Description

RELATED APPLICATIONS

This is a continuation-in-part application and so claims priority under 35 U.S.C. § 120 and is entitled to the filing date of co-pending U.S. Non-Provisional application Ser. No. 14/775,275 filed Sep. 11, 2015, and entitled “Protected Membrane Roof System,” which itself claims priority under 35 U.S.C. § 120 and is entitled to the filing date of U.S. Non-Provisional application Ser. No. 13/798,810 filed Mar. 13, 2013, and entitled “Protected Membrane Roof System,” now U.S. Pat. No. 8,863,442. The contents of the aforementioned applications are incorporated herein by reference.

INCORPORATION BY REFERENCE

Applicant(s) hereby incorporate herein by reference any and all patents and published patent applications cited or referred to in this application.

TECHNICAL FIELD

Aspects of this invention relate generally to roof systems and structures, and more particularly to improved protected membrane roof systems.

BACKGROUND ART

In general and for context, a protected membrane roof (“PMR”) is generally a typically flat or minimally sloped roof having one or more layers of insulation (specifically extruded polystyrene) installed over the waterproofing membrane and deck assembly. This configuration provides for protection against UV radiation, thermal shock, the elements, and physical abuse for that vital waterproofing membrane below. It is noted that conventional low-sloped roofs place the membrane on top of the insulation, while in “PMR” roof assemblies, that waterproofing membrane is typically placed directly on the structural deck (except for metal decks where a substrate board is installed first). In order to provide “ballasting” for the insulation and “PMR” roof system in general, some type of ballast material such as stones, pavers, or soil (garden roofs) or the like is applied over the insulation layer(s) for further protection of the membrane as well as protection effects for wind uplift resistance for the underlying insulation boards. To protect against scour of the ballast material, it is often preferable to apply a netting over the ballast material (i.e., soil) and now to further expand that to other types of ballast such as pavers and stones. This netting which is applied over the ballast material, either at least around a swatch of the roof perimeter or over the entire roof, is then itself susceptible to wind uplift or being blown off the roof even if staked within the ballast material. To attempt to secure the netting against wind uplift, stakes or anchors are typically applied to or secured within the ballast material itself. On information and belief, the prior art anchoring approach, though perhaps relatively easily installed and relatively inexpensive, results in significantly reduced wind uplift resistance—on the order of only two to four pounds (2-4 lbs).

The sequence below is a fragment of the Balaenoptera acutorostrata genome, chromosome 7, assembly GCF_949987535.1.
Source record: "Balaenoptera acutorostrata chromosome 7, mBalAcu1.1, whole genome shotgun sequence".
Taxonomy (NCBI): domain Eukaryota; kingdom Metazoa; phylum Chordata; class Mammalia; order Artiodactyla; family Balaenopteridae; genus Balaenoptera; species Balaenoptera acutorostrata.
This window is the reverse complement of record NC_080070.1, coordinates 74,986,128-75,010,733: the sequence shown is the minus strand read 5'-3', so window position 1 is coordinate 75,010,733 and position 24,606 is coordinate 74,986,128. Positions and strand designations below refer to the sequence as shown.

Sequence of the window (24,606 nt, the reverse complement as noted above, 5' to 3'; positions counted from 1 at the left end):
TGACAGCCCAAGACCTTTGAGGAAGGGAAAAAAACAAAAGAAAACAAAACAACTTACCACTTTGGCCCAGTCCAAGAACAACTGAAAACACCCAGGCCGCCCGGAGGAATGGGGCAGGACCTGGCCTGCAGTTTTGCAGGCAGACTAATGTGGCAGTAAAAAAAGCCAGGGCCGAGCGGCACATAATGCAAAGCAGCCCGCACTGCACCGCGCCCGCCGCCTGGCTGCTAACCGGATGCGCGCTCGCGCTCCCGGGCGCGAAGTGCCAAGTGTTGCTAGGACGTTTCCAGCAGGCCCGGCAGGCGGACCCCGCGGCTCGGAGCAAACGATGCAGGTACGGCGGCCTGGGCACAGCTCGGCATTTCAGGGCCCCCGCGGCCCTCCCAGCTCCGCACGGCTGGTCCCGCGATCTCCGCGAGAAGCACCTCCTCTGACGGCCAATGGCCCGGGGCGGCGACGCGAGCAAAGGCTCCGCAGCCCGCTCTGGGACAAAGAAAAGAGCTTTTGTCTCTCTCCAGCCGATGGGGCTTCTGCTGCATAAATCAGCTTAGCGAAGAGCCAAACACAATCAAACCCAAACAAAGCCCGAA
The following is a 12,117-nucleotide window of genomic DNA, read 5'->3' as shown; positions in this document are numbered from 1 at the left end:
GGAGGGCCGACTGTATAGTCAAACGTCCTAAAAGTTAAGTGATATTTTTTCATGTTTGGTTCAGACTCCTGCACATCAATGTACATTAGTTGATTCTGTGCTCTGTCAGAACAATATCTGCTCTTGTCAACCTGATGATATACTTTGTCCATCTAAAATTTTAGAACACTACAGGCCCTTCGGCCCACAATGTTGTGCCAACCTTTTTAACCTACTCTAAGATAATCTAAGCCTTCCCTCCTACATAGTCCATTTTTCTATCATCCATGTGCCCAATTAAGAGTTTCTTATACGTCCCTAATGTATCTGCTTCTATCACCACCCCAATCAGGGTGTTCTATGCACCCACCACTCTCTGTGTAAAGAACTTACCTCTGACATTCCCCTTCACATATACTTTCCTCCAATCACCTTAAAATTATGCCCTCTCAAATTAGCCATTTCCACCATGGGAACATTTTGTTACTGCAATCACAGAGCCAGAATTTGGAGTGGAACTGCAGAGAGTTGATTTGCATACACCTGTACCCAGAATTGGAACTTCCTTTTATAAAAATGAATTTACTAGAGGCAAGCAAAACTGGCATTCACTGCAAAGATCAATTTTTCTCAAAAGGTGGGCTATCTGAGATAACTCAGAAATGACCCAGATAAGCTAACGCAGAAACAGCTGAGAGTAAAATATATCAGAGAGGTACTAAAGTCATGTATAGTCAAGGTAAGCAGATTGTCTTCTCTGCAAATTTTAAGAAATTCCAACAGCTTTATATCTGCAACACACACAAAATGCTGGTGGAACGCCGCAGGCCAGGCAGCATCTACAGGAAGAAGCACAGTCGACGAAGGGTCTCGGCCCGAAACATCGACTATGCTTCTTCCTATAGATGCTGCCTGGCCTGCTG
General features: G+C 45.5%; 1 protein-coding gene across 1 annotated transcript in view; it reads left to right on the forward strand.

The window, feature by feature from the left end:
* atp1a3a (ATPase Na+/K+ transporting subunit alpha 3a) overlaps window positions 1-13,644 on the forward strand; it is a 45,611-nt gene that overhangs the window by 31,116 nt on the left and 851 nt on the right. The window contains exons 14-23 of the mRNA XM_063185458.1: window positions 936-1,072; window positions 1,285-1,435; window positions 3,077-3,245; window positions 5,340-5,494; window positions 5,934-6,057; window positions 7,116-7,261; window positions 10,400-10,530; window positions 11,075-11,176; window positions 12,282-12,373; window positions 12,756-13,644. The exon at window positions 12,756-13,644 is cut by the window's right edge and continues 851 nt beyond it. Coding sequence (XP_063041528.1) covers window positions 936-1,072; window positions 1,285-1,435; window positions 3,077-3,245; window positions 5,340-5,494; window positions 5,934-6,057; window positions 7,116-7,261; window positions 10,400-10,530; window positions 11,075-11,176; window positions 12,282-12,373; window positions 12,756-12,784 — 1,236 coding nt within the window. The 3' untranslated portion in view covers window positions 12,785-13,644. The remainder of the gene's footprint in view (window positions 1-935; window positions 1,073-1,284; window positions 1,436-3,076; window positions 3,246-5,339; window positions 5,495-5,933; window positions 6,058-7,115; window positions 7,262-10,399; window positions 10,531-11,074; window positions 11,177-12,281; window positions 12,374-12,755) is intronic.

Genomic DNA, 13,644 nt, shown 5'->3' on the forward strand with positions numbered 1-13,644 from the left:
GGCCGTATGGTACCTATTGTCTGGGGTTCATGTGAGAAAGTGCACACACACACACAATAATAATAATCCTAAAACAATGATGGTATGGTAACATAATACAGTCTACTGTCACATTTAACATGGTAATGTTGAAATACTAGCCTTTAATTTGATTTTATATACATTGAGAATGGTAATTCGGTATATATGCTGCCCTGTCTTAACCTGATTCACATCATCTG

What is needed is a protected membrane roof system wherein a fastener assembly is secured beneath an insulation board thereof positioned beneath the ballast material for improved wind uplift resistance. Aspects of the present invention fulfill these needs and provide further related advantages as described in the following summary.

DISCLOSURE OF INVENTION

Aspects of the present invention teach certain benefits in construction and use which give rise to the exemplary advantages described below.

The present invention solves the problems described above by providing a protected membrane roof system for installation on a roof decking comprising an upper insulation board having an upwardly-facing upper board top surface and an opposite downwardly-facing upper board bottom surface and at least one through-hole communicating therebetween, a ballast material positioned over the upper insulation board, an optional netting positioned over the ballast material, and at least one fastener assembly having a base seated substantially adjacent the upper board bottom surface, a rod extending substantially vertically from the base of sufficient size so as to extend through the through-hole of the upper insulation board, the ballast material, and the netting, if any, and a cap engaged with the rod above the ballast material, whereby the wind uplift resistance of the protected membrane roof system is improved and scour of the ballast material is reduced by effectively anchoring the ballast material with or without netting to the upper insulation board beneath the ballast material.